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Friday, April 16, 2010

Global Laser Enrichment to build commercial uranium enrichment facility at Castle Hayne plant By Jim Brumm

Global Laser Enrichment to build commercial uranium enrichment facility at Castle Hayne plant

By Jim Brumm

Global Laser Enrichment has begun design work on a commercial uranium enrichment facility following successful testing of the technology at GE’s nuclear fuel assembly plant in Castle Hayne.

External Links:

Read more about GE Hitachi's uranium enrichment proposal
http://www.starnewsonline.com/section/topic50

The successful completion of the test loop program begun last summer was announced this week by Silex Systems, the Australian company that owns the laser enrichment technology.

On Wednesday, GE Hitachi chief executive Jack Fuller told a nuclear security conference in Washington that Global Laser “has successfully completed early testing, in accordance with (federal) requirements. At the same time, we are just beginning Phase 2, where we will design the first commercial production facility.”

Fuller went on to discuss the safeguarding of the Global Laser Enrichment technology acquired from Silex in May 2006, pointing out the effort was based on a previous agreement between the U.S. and Australian governments to safeguard this process.

He called GE “a natural fit to develop this technology” based on its half century of providing nuclear technology, including its safe and secure operation of fuel fabrication facilities since the 1950s, first in San Jose, Calif., then in Castle Hayne. The laser enrichment test loop was built here with permission of the Nuclear Regulatory Commission.

“During this time, we have worked very closely with the NRC to ensure compliance with the security protocols that apply to all sensitive nuclear technology in the United States,” Fuller said.

In October 2006, he noted, the U.S. Department of Energy formally approved GE’s acquisition of the technology and its transfer to the company’s facilities near Wilmington.

The successful completion of the test loop program begun last summer was announced this week by Silex Systems, the Australian company that owns the laser enrichment technology.

On Wednesday, GE Hitachi chief executive Jack Fuller told a nuclear security conference in Washington that Global Laser “has successfully completed early testing, in accordance with (federal) requirements. At the same time, we are just beginning Phase 2, where we will design the first commercial production facility.”

Fuller went on to discuss the safeguarding of the Global Laser Enrichment technology acquired from Silex in May 2006, pointing out the effort was based on a previous agreement between the U.S. and Australian governments to safeguard this process.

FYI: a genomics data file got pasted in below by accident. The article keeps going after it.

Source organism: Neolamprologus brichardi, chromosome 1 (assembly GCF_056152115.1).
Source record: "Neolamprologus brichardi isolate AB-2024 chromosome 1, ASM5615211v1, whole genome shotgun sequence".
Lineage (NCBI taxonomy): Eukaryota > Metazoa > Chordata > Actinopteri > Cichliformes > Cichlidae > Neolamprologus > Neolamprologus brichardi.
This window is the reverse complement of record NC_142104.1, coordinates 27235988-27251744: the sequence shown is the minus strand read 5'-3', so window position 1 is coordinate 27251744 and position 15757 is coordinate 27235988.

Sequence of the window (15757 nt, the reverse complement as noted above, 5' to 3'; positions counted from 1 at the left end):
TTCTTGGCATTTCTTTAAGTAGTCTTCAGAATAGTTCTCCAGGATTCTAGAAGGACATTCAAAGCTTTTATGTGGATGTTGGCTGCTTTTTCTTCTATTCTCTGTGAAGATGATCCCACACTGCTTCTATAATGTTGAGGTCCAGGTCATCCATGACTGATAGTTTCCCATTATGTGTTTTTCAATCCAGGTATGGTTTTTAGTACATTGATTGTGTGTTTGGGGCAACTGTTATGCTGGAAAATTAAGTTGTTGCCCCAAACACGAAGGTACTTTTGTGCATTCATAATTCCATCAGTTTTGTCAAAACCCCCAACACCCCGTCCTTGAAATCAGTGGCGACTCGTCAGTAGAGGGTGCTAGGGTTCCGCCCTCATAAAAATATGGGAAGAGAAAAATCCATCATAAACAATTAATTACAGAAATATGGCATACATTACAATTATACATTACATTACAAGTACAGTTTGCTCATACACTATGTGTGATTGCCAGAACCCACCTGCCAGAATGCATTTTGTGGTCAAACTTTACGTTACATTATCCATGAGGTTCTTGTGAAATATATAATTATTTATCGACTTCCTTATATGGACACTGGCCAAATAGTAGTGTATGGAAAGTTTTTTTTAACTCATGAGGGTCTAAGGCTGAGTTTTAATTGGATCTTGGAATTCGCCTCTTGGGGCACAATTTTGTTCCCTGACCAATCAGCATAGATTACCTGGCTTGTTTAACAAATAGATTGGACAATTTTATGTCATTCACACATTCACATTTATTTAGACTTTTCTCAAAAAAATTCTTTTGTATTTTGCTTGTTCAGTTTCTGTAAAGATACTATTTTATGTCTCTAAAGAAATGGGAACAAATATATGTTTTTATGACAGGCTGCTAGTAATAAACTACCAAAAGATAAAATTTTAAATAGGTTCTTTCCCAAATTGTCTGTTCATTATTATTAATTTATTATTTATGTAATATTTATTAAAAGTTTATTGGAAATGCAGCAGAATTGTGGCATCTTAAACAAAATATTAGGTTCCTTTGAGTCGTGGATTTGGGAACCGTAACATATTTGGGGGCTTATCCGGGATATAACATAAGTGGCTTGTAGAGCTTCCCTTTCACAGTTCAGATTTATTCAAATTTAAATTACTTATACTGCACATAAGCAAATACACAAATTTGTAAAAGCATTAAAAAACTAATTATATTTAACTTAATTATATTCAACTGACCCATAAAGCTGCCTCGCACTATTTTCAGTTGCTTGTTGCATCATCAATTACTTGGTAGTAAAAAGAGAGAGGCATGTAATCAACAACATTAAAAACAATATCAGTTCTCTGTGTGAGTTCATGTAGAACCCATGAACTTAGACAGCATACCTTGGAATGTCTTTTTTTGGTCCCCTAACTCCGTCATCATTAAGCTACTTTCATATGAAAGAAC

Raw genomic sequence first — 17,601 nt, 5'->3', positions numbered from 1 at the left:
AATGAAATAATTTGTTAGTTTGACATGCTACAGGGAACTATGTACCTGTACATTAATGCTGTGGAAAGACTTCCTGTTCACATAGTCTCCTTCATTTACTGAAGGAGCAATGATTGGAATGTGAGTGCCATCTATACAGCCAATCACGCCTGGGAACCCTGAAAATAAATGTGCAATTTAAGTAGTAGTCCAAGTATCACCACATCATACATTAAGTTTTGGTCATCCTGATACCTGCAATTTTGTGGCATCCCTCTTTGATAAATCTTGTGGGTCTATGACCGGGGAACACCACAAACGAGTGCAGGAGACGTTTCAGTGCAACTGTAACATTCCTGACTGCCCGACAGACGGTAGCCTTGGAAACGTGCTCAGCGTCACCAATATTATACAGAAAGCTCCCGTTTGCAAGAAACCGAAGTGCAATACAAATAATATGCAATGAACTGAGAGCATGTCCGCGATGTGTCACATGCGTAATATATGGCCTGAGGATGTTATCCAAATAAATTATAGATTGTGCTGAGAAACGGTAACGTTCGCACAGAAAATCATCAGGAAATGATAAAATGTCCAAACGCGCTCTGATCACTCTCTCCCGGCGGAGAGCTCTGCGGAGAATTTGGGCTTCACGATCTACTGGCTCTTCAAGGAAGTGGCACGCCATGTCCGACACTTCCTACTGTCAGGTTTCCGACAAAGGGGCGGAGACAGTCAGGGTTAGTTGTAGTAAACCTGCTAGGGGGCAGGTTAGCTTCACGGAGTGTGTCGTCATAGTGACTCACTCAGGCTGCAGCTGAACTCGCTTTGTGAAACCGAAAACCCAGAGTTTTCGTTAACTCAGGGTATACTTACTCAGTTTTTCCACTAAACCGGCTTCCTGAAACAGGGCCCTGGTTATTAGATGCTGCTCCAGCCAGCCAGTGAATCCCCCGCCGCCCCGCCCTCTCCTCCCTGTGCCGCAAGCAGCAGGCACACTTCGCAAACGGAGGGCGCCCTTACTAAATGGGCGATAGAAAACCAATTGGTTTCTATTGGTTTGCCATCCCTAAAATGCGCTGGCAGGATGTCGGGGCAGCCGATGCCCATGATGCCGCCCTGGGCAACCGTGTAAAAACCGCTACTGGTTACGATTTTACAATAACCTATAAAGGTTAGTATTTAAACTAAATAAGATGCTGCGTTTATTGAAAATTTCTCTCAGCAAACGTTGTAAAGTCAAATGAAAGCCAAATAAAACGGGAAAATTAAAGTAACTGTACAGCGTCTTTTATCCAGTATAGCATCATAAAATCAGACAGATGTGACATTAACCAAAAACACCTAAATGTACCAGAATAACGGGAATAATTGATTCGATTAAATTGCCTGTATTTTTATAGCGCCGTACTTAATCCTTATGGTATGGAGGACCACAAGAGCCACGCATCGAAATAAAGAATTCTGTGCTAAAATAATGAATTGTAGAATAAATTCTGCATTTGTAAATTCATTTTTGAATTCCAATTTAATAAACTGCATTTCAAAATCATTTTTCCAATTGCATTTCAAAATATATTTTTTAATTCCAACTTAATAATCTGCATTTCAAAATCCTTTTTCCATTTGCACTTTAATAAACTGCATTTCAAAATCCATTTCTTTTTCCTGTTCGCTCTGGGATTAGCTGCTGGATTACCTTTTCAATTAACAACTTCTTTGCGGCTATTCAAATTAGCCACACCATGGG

He called GE “a natural fit to develop this technology” based on its half century of providing nuclear technology, including its safe and secure operation of fuel fabrication facilities since the 1950s, first in San Jose, Calif., then in Castle Hayne. The laser enrichment test loop was built here with permission of the Nuclear Regulatory Commission.

“During this time, we have worked very closely with the NRC to ensure compliance with the security protocols that apply to all sensitive nuclear technology in the United States,” Fuller said.

In October 2006, he noted, the U.S. Department of Energy formally approved GE’s acquisition of the technology and its transfer to the company’s facilities near Wilmington.

This approval triggered a GE payment to Silex of $15 million, following the $5 million paid when the agreement was reached with Silex.

Since then, Hitachi and Cameco have purchased stakes in Global Laser Enrichment of 25 percent and 24 percent, respectively, leaving GE with a 51 percent stake.

With the successful completion of early testing, Global Laser has met the first of two requirements for the next progress payment to Silex. The other step needed to trigger the $15 million payment is the issuance of a commercial facility license, which the NRC is expected to do in mid-2012.

After receiving that license, Global Laser “will initiate the commercial deployment” of a production facility at Castle Hayne, Fuller said.


http://www.starnewsonline.com/article/20100415/ARTICLES/100419797?p=1&tc=pg

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